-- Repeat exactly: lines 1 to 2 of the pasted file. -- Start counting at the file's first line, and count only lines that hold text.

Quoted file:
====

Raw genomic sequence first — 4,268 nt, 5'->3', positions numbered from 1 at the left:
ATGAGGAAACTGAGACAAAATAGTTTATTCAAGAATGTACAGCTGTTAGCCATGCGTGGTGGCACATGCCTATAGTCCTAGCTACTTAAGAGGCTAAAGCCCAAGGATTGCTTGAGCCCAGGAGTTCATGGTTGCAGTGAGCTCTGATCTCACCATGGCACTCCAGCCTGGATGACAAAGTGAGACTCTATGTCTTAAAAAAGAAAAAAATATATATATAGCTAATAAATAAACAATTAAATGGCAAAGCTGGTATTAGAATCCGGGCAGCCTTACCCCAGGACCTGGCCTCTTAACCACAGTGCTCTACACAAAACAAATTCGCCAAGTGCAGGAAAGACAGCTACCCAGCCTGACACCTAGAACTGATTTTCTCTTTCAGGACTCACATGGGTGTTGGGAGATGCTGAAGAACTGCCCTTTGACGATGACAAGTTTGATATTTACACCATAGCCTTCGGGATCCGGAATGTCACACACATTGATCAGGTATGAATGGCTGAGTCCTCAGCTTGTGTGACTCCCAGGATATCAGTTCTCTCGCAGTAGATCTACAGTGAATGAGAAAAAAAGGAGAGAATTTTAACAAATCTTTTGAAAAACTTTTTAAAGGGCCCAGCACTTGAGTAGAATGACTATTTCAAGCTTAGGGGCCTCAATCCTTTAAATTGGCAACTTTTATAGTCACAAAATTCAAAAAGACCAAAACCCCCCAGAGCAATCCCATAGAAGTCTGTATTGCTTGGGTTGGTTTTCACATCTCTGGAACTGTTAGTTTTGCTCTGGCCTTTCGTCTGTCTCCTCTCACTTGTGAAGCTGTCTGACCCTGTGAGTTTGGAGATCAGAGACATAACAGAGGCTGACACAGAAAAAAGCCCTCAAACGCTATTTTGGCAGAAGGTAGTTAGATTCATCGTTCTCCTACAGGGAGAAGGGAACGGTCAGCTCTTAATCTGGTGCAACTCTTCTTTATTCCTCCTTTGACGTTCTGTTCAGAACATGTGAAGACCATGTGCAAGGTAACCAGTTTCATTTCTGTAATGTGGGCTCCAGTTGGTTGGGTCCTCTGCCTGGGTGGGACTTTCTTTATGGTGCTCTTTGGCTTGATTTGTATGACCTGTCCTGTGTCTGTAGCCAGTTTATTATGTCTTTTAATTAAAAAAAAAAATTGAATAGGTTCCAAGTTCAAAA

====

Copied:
Raw genomic sequence first — 4,268 nt, 5'->3', positions numbered from 1 at the left:
ATGAGGAAACTGAGACAAAATAGTTTATTCAAGAATGTACAGCTGTTAGCCATGCGTGGTGGCACATGCCTATAGTCCTAGCTACTTAAGAGGCTAAAGCCCAAGGATTGCTTGAGCCCAGGAGTTCATGGTTGCAGTGAGCTCTGATCTCACCATGGCACTCCAGCCTGGATGACAAAGTGAGACTCTATGTCTTAAAAAAGAAAAAAATATATATATAGCTAATAAATAAACAATTAAATGGCAAAGCTGGTATTAGAATCCGGGCAGCCTTACCCCAGGACCTGGCCTCTTAACCACAGTGCTCTACACAAAACAAATTCGCCAAGTGCAGGAAAGACAGCTACCCAGCCTGACACCTAGAACTGATTTTCTCTTTCAGGACTCACATGGGTGTTGGGAGATGCTGAAGAACTGCCCTTTGACGATGACAAGTTTGATATTTACACCATAGCCTTCGGGATCCGGAATGTCACACACATTGATCAGGTATGAATGGCTGAGTCCTCAGCTTGTGTGACTCCCAGGATATCAGTTCTCTCGCAGTAGATCTACAGTGAATGAGAAAAAAAGGAGAGAATTTTAACAAATCTTTTGAAAAACTTTTTAAAGGGCCCAGCACTTGAGTAGAATGACTATTTCAAGCTTAGGGGCCTCAATCCTTTAAATTGGCAACTTTTATAGTCACAAAATTCAAAAAGACCAAAACCCCCCAGAGCAATCCCATAGAAGTCTGTATTGCTTGGGTTGGTTTTCACATCTCTGGAACTGTTAGTTTTGCTCTGGCCTTTCGTCTGTCTCCTCTCACTTGTGAAGCTGTCTGACCCTGTGAGTTTGGAGATCAGAGACATAACAGAGGCTGACACAGAAAAAAGCCCTCAAACGCTATTTTGGCAGAAGGTAGTTAGATTCATCGTTCTCCTACAGGGAGAAGGGAACGGTCAGCTCTTAATCTGGTGCAACTCTTCTTTATTCCTCCTTTGACGTTCTGTTCAGAACATGTGAAGACCATGTGCAAGGTAACCAGTTTCATTTCTGTAATGTGGGCTCCAGTTGGTTGGGTCCTCTGCCTGGGTGGGACTTTCTTTATGGTGCTCTTTGGCTTGATTTGTATGACCTGTCCTGTGTCTGTAGCCAGTTTATTATGTCTTTTAATTAAAAAAAAAAATTGAATAGGTTCCAAGTTCAAAA